Got a weird question about an error our customer getting in an application we wrote when it is run against Oracle 10g.
We had a Java Stored Procedure that was reading in a file and then dumping the data after parsing into Oracle 9i. The system in question has been updated to 10g and is suddenly giving us an error that the maximum number of cursors are in use. (The application was running just fine under 9i.)
We've tried telling the procedure to close and re-open the connection, but that doesn't seem to be helping.
My questions are these: Are there any changes in 10g that would have caused this? (Is anyone else having this problem?) Is there any explicit way to tell Oracle to free the cursors?
Thanks in advance!
Theodore Jonathan Casser
SCJP/SCSNI/SCBCD/SCWCD/SCDJWS/SCMAD/SCEA/MCTS/MCPD... and so many more letters than you can shake a stick at!
Have you recompiled the procedures since you migrated?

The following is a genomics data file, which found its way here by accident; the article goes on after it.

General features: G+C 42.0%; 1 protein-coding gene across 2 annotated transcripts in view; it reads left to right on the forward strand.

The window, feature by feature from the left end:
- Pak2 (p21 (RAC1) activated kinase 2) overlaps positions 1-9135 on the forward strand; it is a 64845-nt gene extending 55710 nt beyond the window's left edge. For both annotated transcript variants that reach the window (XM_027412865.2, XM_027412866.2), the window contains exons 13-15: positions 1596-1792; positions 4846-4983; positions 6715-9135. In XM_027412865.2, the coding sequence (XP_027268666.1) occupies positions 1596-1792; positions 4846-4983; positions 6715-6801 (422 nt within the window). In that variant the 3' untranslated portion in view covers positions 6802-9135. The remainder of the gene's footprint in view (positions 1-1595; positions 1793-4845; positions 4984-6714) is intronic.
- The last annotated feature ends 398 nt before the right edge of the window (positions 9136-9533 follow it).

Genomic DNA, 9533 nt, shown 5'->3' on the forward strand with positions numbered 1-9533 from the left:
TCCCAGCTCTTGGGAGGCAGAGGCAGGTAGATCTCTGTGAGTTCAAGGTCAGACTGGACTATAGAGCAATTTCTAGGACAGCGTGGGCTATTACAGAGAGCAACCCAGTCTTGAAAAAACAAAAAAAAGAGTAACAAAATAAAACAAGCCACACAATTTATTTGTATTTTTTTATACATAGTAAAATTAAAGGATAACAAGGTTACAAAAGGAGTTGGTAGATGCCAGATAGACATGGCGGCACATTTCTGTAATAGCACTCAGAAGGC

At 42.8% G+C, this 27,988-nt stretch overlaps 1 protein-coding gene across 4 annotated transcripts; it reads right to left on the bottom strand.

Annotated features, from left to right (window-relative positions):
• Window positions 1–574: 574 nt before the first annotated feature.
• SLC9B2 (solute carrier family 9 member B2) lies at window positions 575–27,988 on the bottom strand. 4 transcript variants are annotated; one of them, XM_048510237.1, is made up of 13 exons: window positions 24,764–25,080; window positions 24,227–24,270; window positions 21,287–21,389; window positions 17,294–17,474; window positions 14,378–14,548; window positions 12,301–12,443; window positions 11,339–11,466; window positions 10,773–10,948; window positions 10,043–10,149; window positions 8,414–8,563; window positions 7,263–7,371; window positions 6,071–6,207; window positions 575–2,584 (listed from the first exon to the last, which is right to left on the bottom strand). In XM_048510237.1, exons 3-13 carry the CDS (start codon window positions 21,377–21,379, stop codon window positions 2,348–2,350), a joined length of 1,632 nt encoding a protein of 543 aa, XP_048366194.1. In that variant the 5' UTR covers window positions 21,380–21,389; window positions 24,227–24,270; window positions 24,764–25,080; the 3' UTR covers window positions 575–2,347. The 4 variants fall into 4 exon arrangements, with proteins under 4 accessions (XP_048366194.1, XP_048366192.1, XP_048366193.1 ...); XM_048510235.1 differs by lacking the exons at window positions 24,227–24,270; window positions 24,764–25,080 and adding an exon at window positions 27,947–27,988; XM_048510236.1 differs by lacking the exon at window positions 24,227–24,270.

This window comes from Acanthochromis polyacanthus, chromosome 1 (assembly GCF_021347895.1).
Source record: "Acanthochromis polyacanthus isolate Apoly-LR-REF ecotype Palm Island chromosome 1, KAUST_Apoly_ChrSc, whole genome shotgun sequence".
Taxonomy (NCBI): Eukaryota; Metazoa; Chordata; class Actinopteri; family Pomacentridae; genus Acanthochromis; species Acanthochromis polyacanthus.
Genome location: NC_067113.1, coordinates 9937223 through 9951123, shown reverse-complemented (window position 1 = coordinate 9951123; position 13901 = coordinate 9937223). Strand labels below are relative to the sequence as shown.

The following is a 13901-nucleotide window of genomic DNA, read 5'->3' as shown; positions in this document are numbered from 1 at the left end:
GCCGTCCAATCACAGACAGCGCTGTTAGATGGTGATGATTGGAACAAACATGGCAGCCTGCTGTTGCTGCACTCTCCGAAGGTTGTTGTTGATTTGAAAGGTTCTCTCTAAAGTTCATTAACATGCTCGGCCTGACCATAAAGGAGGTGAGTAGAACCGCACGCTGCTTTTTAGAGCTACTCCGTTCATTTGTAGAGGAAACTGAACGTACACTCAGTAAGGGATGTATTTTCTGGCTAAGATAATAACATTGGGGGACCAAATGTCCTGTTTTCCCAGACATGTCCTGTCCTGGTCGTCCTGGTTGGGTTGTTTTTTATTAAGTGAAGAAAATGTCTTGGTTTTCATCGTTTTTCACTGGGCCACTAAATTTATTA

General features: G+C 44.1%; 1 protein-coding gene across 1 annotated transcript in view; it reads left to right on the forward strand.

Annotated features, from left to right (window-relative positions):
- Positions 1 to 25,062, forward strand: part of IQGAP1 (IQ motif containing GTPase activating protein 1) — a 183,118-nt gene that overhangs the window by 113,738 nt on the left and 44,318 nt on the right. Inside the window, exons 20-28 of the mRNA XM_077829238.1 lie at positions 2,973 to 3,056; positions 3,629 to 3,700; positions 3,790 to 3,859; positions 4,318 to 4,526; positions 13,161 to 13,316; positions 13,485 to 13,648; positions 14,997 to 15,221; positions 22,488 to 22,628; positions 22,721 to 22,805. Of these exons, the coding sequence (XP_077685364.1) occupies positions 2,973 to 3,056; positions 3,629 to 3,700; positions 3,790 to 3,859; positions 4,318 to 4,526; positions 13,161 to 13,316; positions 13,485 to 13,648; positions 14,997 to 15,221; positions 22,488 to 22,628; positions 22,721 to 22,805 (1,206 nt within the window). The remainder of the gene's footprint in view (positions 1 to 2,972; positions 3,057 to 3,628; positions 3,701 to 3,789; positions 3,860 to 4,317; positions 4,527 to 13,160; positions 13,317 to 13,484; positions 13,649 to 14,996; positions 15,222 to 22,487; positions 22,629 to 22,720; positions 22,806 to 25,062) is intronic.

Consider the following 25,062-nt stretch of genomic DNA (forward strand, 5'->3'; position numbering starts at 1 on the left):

Other than that I don't know. I do know that a few times I have heard of people having severe performance problems using Java Stored Procs on Oracle and these were rectified by turning them into plain vanilla Oracle stored procs instead.
It seems to me, again from experiences shared with me by several people, that Java Stored procs are a nice idea but far more trouble than they are worth. You are best to have your DBA create the procedures directly in Oracle.
We did try recompiling before I came here, thought maybe something else was perhaps at fault. That didn't seem to do much good, ergo why I asked.
(And no, I fully agree with you that Java Stored Procedures are more trouble than they're certainly worth. However, for the task at hand, that's what was requested. *sighs*)
I ended up talking the persons in question into letting me recode the procedure as a stand-alone application to simply prepare the data for a direct import instead. Just seemed to me to be the easiest way to handle the issue, and leave it open for bypassing these problems in the future.